2.3 Choosing your data collection research methods
There are a variety of research methods for collecting data. These include interviews, observations, reflective diaries, conversations, workshops, surveys and focus groups. Further, statistics within the discipline or sector, and documents such as institutional student success priorities or the institution’s learning and teaching plan will be data sources or help guide data collection. Some other data sources are: secondary data (that is being used in the project for a purpose other than that for which it was initially intended) such as module results or information related to student performance and, finally, learning analytics. You may know several other methods and data sources from your own experiences.
You could choose one or more methods and data sources that will be appropriate for your inquiry and what you need to know for the research question(s).
When planning for data collection research methods, think about what type of data (evidence) would best address the research question(s), who and how many research participants are likely to be involved, over what time period and under what conditions.
For example, when considering case study research, questions of design will address the choice of the specific methods of data collection; for example, if observation, what to observe and how to record it? For how long? If you decide to use interviews, what type? How many? With whom? How long should they be? How will you record them? Where will they be conducted?
You may like to consider the following factors for choice of research methods:
- relevant for what you need to find out
- what kinds of data would best answer your research question(s)? In this context, data refers to ‘anything you find “out there” relevant to answering your research question’ (Booth et al., 2008, p. 32).
- for your question(s), what types of data or artifacts do you already have (and from what sources) that will help you to answer the question(s)?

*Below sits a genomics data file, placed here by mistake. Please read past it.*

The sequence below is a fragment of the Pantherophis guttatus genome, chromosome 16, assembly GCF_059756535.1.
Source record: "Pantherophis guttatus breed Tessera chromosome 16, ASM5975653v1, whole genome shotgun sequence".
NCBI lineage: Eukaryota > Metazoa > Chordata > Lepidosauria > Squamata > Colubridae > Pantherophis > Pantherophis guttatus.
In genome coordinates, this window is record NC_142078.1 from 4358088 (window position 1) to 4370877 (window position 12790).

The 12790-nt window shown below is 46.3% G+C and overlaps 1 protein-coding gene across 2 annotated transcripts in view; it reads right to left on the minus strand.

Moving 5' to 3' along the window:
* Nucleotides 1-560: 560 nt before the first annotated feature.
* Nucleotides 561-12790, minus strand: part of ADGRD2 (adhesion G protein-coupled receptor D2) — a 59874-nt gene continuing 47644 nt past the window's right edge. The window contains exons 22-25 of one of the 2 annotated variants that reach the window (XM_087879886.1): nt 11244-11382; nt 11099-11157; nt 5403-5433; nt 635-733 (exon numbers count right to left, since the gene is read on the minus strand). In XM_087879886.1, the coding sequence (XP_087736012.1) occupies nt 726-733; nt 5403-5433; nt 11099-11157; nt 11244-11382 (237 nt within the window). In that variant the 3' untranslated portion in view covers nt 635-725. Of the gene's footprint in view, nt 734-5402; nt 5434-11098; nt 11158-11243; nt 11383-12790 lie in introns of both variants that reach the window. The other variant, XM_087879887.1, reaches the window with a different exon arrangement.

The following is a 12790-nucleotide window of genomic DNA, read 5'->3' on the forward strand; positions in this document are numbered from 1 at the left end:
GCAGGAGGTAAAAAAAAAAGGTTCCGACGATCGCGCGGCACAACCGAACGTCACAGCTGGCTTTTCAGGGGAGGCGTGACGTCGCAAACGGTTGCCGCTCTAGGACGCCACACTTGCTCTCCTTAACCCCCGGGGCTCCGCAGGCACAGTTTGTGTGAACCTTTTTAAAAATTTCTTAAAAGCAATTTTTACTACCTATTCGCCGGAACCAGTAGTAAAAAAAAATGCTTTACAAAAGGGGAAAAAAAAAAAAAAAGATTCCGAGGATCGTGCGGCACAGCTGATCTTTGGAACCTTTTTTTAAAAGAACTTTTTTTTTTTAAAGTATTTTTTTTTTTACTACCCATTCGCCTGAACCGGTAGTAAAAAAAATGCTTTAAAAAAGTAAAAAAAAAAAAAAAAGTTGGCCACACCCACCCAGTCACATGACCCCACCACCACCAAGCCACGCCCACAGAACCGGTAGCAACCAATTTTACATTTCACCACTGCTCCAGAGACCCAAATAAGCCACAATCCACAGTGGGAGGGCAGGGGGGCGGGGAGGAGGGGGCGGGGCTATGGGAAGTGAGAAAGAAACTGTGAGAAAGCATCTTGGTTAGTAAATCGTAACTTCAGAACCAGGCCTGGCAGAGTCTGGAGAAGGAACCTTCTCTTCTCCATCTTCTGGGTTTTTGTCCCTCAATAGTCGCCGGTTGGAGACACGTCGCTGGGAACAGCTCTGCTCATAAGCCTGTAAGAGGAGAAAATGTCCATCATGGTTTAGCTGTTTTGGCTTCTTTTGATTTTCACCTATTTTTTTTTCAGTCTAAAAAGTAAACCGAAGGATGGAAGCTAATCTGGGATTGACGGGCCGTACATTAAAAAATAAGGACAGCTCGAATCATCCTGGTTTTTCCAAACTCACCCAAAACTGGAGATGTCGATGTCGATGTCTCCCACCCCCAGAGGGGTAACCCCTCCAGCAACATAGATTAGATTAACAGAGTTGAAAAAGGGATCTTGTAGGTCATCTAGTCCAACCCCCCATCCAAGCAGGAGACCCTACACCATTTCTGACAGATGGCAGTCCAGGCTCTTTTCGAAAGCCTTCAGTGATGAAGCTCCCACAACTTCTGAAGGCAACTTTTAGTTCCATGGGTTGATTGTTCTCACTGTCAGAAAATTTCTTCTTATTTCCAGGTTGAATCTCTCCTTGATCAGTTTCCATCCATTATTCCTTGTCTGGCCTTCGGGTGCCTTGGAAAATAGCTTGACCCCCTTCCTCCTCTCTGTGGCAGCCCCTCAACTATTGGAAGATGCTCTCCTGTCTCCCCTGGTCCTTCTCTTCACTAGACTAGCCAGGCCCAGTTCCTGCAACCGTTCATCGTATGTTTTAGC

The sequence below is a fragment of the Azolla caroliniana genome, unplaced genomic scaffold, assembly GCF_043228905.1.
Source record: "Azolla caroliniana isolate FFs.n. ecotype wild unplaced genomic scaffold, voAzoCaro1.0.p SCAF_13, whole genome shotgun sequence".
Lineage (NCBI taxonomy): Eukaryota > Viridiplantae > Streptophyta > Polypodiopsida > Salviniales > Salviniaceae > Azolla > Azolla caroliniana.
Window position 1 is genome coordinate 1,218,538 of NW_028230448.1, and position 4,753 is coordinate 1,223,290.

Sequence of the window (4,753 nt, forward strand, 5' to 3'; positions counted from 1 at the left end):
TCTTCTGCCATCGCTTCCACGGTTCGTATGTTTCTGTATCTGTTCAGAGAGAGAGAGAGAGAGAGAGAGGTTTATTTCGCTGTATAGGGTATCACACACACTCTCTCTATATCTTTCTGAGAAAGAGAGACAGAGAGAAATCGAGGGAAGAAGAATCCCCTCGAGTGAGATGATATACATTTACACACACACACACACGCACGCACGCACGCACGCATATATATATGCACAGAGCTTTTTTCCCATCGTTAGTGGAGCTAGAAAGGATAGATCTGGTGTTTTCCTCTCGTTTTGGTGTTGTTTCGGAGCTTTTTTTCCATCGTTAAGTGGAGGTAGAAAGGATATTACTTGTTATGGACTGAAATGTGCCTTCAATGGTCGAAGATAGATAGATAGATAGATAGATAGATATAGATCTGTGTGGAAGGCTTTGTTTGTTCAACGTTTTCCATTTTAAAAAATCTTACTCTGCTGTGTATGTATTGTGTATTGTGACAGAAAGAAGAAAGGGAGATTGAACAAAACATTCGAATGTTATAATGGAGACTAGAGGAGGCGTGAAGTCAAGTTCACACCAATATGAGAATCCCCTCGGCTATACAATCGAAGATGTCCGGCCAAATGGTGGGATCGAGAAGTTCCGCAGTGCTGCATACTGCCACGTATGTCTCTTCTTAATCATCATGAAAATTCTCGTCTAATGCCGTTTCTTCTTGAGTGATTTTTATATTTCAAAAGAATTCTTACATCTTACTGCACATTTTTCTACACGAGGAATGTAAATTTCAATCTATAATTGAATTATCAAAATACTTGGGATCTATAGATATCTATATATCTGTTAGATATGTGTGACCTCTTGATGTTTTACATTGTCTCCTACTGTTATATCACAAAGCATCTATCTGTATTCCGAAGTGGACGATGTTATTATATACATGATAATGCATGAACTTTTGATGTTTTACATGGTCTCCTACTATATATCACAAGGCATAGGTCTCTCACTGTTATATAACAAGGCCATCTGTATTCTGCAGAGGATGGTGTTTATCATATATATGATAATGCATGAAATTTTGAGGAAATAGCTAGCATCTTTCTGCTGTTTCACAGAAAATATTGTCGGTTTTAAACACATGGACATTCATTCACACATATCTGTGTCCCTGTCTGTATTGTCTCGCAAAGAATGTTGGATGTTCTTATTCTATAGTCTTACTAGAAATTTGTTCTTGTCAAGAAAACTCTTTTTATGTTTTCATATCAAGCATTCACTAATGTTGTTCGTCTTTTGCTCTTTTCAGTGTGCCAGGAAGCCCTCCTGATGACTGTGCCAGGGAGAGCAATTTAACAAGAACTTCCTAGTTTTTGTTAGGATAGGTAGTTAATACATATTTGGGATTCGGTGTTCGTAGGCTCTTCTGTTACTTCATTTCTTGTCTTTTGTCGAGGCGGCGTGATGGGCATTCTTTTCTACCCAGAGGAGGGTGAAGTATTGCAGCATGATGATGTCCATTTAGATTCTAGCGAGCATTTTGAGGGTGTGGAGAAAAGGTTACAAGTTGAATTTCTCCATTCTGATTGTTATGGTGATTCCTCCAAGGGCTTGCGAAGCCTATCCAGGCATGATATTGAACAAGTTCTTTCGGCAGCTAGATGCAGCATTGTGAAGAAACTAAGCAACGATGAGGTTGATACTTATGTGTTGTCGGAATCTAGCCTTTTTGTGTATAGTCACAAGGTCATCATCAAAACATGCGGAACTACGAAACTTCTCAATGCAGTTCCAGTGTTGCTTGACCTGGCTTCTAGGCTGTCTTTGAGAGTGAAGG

- for your question(s), what other types of data or artifacts will you need (and from what sources) to answer the question(s)?
- based on the information you require to answer the research question(s), which data collection and data analysis research methods might you use to obtain this information and answer your question(s)?
- justify the use of a mixed methods approach if you consider it
- previous expertise with research methods; are there any disciplinary conventions?
- manageable in terms of their application in the context in which you are going to conduct your research and the time you have available
- timeframe of your inquiry
- funds to recruit researcher(s) to help with conducting the inquiry, support for transcriptions of any audio/video sessions, and how might you obtain the funding
- availability of a researcher to help with data collection and data analysis
- availability of research participants and how easy/difficult is to recruit them
- number of participants
- remote versus in-person data collection
- you/team’s relevant skills and expertise
- your/team’s ability to process the data with the resources and time that are available
- availability of equipment such as audio/video recording equipment
- availability of software (and licenses) such as for transcription or for data analysis (for example, SPSS) and
- ethical considerations for your inquiry and any delays or challenges in getting ethical approvals within the timeframe of your inquiry
- take into account what you learned from the literature review. Specifically, you should remind yourself of the theoretical and conceptual aspects of your discipline and area of investigation and assess whether they have any bearing on the methods you are thinking of using for your research. You should also remind yourself whether there were any pointers to methods you could employ (or might want to avoid) from other research that you read about as part of your literature review
- any practical problems that you might face in doing this inquiry such as availability of time in your workload plan, and support from your department and line manager.
Case study: Mixed methods research design
In a project funded by eSTEeM, Centre for STEM pedagogy at The Open University, Christothea Herodotou used a mixed methods research design approach in her cross-institutional SoTL project. She combined surveys and interviews, and used learning analytics to explore students’ and educators' perceptions of the Virtual Microscope in blended and online-only learning settings. The project details are on this webpage: Understanding and improving students’ learning experience and engagement with practical science on-line: The case of virtual and remote microscopes.
Once you have chosen your research methods for data collection and developed a strategy for recruiting research participants, you will need to develop a research data management plan. You will consider this in the next section.